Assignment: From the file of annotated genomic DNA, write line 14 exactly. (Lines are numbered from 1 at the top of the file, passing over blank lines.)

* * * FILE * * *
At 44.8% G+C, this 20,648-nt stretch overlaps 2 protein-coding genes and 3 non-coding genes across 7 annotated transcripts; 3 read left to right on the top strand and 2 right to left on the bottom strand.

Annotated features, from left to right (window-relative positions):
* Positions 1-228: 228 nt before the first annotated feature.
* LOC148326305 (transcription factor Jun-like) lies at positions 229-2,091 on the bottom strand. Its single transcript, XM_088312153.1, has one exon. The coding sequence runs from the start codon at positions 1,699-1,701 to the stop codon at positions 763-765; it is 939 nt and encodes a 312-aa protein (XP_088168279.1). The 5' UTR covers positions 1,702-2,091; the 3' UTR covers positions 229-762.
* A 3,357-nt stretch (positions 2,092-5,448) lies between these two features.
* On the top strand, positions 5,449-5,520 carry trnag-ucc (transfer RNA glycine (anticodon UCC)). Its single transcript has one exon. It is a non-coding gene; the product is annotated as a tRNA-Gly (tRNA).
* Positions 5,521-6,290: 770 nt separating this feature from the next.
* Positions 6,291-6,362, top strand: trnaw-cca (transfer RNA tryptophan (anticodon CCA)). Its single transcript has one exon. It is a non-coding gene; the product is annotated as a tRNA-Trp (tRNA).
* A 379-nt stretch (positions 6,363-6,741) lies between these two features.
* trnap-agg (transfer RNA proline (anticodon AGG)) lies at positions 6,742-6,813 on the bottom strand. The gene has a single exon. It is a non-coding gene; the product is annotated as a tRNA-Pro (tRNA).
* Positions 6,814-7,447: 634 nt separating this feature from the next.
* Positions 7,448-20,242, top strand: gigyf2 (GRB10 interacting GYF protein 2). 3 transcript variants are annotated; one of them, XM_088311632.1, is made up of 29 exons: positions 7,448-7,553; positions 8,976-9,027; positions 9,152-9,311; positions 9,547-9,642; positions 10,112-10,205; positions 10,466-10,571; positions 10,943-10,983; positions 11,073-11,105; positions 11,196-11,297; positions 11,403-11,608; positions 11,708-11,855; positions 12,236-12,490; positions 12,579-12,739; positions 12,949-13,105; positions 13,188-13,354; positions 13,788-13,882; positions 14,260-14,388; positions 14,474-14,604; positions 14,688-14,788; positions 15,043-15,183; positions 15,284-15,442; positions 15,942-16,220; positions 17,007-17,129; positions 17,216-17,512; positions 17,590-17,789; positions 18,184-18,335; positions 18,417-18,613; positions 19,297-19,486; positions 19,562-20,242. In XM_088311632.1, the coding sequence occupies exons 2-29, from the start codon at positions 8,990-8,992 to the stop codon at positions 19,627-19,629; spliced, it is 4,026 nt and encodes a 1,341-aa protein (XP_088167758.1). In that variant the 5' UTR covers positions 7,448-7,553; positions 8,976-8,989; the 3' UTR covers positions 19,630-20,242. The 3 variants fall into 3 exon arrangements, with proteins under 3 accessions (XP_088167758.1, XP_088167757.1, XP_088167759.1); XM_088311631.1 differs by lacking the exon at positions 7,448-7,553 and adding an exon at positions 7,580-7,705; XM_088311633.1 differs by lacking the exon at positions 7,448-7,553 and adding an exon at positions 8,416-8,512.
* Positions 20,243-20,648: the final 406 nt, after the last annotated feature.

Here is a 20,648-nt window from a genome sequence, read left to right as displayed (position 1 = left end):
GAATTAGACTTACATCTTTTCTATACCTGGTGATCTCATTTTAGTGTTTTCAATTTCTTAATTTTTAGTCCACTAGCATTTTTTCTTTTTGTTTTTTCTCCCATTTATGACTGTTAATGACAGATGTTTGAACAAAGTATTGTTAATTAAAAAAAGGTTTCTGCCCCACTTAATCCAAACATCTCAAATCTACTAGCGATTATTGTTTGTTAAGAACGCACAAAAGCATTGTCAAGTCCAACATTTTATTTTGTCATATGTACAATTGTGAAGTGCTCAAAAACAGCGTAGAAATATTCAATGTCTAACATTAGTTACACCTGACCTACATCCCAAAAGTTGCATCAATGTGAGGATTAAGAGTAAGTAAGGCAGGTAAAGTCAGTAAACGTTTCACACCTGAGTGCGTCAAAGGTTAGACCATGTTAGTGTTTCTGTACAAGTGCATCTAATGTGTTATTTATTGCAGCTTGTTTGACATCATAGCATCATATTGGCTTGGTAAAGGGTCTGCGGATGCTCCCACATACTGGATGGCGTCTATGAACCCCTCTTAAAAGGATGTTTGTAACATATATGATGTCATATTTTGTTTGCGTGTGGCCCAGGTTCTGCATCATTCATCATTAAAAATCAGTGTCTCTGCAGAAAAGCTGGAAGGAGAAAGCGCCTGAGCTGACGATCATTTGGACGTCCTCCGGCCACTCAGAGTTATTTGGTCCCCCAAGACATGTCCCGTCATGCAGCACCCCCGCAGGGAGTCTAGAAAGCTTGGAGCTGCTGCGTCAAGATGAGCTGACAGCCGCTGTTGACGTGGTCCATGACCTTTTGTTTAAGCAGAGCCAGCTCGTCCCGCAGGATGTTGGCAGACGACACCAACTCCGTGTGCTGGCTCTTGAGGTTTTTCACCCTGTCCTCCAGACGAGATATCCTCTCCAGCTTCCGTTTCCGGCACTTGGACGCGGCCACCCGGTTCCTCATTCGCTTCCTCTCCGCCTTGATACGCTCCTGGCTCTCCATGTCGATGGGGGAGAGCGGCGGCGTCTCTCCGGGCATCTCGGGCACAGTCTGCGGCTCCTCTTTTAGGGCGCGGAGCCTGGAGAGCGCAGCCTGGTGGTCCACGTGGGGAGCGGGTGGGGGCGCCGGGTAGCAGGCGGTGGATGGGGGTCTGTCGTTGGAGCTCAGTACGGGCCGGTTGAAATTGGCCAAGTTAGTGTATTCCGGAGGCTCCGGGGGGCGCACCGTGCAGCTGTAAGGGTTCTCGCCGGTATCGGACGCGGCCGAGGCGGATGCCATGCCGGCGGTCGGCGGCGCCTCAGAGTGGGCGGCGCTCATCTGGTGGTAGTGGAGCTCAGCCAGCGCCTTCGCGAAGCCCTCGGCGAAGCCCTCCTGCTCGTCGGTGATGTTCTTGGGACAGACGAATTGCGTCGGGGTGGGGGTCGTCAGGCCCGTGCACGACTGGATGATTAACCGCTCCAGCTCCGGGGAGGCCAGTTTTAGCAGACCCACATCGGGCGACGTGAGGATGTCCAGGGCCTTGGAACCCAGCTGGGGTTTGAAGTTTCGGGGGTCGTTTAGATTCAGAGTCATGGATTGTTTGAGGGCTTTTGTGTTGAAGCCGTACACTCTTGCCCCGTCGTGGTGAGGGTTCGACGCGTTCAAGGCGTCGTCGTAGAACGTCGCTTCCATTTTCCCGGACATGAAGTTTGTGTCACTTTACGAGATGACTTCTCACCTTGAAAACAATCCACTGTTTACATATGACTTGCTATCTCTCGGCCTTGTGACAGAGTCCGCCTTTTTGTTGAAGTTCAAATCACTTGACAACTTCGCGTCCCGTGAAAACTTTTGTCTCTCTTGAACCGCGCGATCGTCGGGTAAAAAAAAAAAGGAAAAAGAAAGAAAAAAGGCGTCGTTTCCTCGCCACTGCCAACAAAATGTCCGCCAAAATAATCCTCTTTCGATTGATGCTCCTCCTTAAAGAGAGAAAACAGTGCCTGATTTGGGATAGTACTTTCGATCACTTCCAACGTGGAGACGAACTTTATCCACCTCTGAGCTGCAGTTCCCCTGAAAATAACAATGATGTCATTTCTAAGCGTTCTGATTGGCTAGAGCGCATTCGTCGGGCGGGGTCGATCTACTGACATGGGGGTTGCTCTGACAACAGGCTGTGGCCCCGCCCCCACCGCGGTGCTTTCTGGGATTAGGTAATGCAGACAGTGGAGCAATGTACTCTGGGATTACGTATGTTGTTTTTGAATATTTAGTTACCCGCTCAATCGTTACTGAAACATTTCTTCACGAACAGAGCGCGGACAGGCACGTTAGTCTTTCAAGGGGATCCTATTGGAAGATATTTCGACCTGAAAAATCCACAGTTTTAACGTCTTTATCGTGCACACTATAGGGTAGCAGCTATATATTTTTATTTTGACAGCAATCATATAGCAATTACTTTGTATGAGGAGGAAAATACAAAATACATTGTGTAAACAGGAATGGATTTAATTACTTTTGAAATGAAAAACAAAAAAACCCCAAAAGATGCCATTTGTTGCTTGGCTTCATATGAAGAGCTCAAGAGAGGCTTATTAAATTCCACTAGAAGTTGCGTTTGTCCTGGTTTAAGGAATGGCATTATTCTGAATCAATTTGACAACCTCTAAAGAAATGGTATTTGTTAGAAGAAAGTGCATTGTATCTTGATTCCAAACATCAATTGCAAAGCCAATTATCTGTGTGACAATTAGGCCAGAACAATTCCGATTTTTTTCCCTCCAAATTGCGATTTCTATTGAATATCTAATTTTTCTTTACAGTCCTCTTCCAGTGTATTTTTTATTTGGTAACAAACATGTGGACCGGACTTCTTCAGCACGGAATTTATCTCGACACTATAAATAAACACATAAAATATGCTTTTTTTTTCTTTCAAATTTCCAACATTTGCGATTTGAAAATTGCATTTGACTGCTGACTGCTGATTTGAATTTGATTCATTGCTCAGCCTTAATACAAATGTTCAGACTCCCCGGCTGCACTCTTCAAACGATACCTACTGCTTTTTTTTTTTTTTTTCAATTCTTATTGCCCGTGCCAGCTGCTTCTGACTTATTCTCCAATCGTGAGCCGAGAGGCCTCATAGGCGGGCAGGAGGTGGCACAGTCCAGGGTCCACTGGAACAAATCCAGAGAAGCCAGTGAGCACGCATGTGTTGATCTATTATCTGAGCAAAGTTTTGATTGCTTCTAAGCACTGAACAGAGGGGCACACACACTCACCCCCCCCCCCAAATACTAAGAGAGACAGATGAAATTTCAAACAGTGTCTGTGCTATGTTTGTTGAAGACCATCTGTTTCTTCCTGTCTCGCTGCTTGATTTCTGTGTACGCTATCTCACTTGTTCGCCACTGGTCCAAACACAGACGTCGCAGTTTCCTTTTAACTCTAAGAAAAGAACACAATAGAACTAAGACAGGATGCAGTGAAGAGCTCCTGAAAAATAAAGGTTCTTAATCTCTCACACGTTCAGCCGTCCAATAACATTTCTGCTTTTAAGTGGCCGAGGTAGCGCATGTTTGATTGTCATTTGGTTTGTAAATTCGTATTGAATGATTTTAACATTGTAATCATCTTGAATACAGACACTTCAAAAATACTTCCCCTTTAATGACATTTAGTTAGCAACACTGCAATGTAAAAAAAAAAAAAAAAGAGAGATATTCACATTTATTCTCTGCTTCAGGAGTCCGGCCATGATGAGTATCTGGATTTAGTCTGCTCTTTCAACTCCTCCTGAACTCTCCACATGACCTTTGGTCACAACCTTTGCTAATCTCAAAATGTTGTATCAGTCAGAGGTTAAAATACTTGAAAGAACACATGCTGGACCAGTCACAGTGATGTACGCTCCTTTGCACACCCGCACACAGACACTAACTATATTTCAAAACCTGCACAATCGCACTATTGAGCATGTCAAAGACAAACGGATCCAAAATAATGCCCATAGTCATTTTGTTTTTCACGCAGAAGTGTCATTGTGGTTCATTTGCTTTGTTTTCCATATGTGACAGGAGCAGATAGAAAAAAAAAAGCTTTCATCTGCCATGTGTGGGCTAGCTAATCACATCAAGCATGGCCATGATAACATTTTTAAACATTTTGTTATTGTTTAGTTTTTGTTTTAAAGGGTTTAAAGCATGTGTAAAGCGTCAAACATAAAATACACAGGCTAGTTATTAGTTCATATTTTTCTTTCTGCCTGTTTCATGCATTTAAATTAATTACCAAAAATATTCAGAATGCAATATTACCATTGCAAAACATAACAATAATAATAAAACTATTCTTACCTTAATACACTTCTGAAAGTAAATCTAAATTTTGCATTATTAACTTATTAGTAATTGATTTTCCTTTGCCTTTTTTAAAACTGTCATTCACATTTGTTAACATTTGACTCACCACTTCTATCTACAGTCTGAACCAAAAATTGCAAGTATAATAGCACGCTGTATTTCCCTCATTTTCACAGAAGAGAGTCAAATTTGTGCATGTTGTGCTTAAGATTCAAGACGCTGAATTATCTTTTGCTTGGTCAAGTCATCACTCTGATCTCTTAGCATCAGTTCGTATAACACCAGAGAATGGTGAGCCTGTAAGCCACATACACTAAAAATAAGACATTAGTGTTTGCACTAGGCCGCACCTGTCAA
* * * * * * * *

Here is a 20,648-nt window from a genome sequence, read left to right as displayed (position 1 = left end):